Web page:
Fantasia 2020 Review: BLEED WITH ME, A Nightmare Slowly Blooms In A Cabin In The Woods
A young woman's sanity slow slips away on a woodsy getaway with friends in the debut feature from writer/director Amelia Moses
A young woman's sanity slow slips away on a woodsy getaway with friends in Bleed With Me, the debut feature from writer/director Amelia Moses.
Rowan (Lee Marshall) is the quiet type, not one to make a fuss or inject herself into situations that don't concern her, but when she's invited to join her best friend Emily (Lauren Beatty) and her boyfriend Brendan (Aris Tyros) on a outing to a remote cabin, she says yes, but it's not all rest and relaxation when things start going wrong. Within hours Rowan's anxieties begin taking hold and in order to cope with her feeling like an interloper, she begins to drink pretty heavily, leading to numerous unnecessary confrontations and the bonds of friendship are tested.
Emily tries to comfort her friend, but wires get crossed and before long the two are engaged in subtle psychic warfare with Brendan attempting to play the role of go-between. Rowan's sleep is interrupted by visions of a dark, sinister figure who seems to mean her harm, but she cannot quite figure out how or why. She wakes up each morning with a new small slash on her arm, but she doesn't remember how she got it. Is it her shadowy nightly visitor? Is this visitor someone she already knows? Or is it something deep within her trying to force its way out. As Emily grows weary of Rowan's seething hysteria, the two find their friendship moving beyond strained to antagony. Could Emily be Rowan's villain? Is it Brendan? Or is there no villain at all...
Amelia Moses uses her debut feature to explore female relationships, impostor syndrome, jealousy, mental illness, self-harm, and more in Bleed With Me, a bold strategy that results in an atmospheric thriller in which the audience never quite knows who to trust. Smart use of a limited budget requires about ninety percent of the action to take place in the cabin, and the team makes excellent use on this one location, making familiar sights look more and more menacing as the film progresses.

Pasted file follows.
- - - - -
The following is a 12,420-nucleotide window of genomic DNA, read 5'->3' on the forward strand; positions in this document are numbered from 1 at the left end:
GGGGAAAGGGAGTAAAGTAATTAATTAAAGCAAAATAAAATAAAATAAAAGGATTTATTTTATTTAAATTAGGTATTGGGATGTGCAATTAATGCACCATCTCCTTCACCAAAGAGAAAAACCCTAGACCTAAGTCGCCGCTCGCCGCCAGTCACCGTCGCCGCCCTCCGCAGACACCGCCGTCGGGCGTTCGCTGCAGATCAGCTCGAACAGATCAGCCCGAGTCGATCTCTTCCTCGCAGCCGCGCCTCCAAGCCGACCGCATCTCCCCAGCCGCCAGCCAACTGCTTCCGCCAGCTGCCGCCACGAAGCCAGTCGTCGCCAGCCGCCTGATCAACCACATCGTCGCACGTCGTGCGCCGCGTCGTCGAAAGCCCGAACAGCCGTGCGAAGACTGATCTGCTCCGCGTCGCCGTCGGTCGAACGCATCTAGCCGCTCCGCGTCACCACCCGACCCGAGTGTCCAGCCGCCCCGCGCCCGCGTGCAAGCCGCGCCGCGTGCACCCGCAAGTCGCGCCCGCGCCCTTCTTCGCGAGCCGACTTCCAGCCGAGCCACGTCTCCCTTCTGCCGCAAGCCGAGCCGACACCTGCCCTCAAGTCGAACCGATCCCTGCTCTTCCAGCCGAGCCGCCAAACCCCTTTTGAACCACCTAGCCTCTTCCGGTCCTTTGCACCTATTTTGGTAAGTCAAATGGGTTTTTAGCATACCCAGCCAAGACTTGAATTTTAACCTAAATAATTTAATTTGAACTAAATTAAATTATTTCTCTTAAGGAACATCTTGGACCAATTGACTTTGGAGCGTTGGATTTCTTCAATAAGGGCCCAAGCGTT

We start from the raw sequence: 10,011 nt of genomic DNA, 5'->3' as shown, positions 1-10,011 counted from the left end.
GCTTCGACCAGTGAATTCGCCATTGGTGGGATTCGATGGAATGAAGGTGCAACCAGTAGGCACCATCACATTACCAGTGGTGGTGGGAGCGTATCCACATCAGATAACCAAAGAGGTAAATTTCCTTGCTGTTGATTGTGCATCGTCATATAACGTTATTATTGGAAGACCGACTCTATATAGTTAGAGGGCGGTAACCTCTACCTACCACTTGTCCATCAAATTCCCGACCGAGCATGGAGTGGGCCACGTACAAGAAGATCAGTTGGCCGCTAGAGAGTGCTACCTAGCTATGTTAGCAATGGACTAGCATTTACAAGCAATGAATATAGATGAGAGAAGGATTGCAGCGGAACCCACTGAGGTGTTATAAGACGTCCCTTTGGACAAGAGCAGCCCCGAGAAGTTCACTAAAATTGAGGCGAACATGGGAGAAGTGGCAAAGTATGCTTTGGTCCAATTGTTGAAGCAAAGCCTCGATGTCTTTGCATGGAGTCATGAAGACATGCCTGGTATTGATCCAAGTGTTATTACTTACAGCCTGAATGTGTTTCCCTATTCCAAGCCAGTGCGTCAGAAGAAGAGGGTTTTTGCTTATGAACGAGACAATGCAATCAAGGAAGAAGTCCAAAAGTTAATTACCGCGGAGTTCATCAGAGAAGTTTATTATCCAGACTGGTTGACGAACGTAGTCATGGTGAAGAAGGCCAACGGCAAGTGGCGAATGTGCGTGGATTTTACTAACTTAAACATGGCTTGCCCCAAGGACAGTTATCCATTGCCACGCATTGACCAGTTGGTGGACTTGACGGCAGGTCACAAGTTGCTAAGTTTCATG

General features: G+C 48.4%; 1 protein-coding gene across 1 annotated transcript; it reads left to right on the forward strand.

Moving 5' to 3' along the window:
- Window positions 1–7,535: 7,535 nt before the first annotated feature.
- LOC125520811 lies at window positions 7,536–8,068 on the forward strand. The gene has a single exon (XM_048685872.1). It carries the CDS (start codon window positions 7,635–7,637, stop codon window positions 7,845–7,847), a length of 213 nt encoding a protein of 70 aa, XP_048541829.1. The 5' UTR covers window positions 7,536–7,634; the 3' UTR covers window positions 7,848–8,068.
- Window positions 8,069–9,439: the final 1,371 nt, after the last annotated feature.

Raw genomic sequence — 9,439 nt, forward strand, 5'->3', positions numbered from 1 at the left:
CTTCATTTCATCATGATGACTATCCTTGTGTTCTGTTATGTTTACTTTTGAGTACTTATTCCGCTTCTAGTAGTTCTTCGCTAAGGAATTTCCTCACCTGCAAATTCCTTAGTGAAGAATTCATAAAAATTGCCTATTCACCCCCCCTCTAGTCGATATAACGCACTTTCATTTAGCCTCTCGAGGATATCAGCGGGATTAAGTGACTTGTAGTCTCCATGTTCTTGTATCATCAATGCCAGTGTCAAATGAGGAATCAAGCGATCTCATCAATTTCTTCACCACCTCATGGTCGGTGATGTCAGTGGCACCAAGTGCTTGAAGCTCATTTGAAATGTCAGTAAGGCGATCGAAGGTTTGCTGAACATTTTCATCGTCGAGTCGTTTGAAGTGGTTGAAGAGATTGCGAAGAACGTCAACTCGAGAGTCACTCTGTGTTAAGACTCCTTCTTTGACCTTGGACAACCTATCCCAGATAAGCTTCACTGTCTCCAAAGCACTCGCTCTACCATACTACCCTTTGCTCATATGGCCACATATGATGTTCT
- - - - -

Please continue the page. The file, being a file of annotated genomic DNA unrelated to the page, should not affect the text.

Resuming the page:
From the opening monotone strains on the soundtrack informing the audience that something's not quite right with Rowan, Bleed With Me uses all of the cinematic tools at its disposal to bolster Moses' script and her actors' impressive performances. Cinematographer René Arseneau's work is particularly arresting, as he uses his camera as a tool to subtly convey Rowan's deteriorating mental state. From the slightly off balance steadicam shots that grow shakier as the film progresses, to the hazy visions of nightmare beasts plaguing Rowan, the camera's eye mimics Rowan's descent into a paranoid nightmare from which she's having trouble escaping.
Partly the story of a woman slowly losing control, with a touch of Who's Afraid of Virginia Woolf?, Bleed With Me is a fascinating look at three characters on the edge of sanity. The only difference between them is their own resolve and fortitude that keeps each of them sane a little bit longer. Rowan runs tragically short on coping skills, but that doesn't mean she's necessarily a victim, perhaps she's been the villain all along. Moses's script leaves certain events up for interpretation in a way that would typically annoy me, but I think the various potential explanations are all interesting, so in this case it definitely works in the film's favor.
Bleed With Me is an impressive debut feature that deftly avoids the typical dangers from first time directors. By containing the story both physically to one location, and storywise to three characters, Moses and her cast, including the very impressive Lee Marshall, are able to focus on the human core of an ultimately tragic tale.